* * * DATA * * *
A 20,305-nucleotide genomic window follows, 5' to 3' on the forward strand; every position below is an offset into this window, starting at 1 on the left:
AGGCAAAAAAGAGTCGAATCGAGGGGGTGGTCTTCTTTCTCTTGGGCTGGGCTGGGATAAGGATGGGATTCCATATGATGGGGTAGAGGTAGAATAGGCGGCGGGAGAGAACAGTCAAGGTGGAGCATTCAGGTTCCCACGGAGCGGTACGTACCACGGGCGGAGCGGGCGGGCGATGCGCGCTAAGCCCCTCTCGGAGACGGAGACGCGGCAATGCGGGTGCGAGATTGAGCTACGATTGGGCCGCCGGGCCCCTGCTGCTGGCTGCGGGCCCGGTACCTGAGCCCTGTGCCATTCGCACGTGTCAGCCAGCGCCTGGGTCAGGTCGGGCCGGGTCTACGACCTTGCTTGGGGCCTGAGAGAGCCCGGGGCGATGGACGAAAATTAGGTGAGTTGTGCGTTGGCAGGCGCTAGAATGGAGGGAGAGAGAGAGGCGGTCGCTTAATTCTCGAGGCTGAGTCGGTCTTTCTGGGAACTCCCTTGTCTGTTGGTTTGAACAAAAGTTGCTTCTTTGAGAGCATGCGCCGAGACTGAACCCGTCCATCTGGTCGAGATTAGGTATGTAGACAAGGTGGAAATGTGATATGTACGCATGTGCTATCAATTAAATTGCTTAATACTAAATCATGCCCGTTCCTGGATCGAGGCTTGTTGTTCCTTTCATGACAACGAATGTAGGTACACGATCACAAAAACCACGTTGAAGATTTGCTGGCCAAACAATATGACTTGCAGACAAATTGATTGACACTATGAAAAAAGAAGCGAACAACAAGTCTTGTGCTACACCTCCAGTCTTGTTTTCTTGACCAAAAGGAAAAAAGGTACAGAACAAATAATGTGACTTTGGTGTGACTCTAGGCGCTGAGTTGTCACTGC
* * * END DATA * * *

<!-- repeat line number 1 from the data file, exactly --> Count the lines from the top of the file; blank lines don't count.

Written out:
A 20,305-nucleotide genomic window follows, 5' to 3' on the forward strand; every position below is an offset into this window, starting at 1 on the left: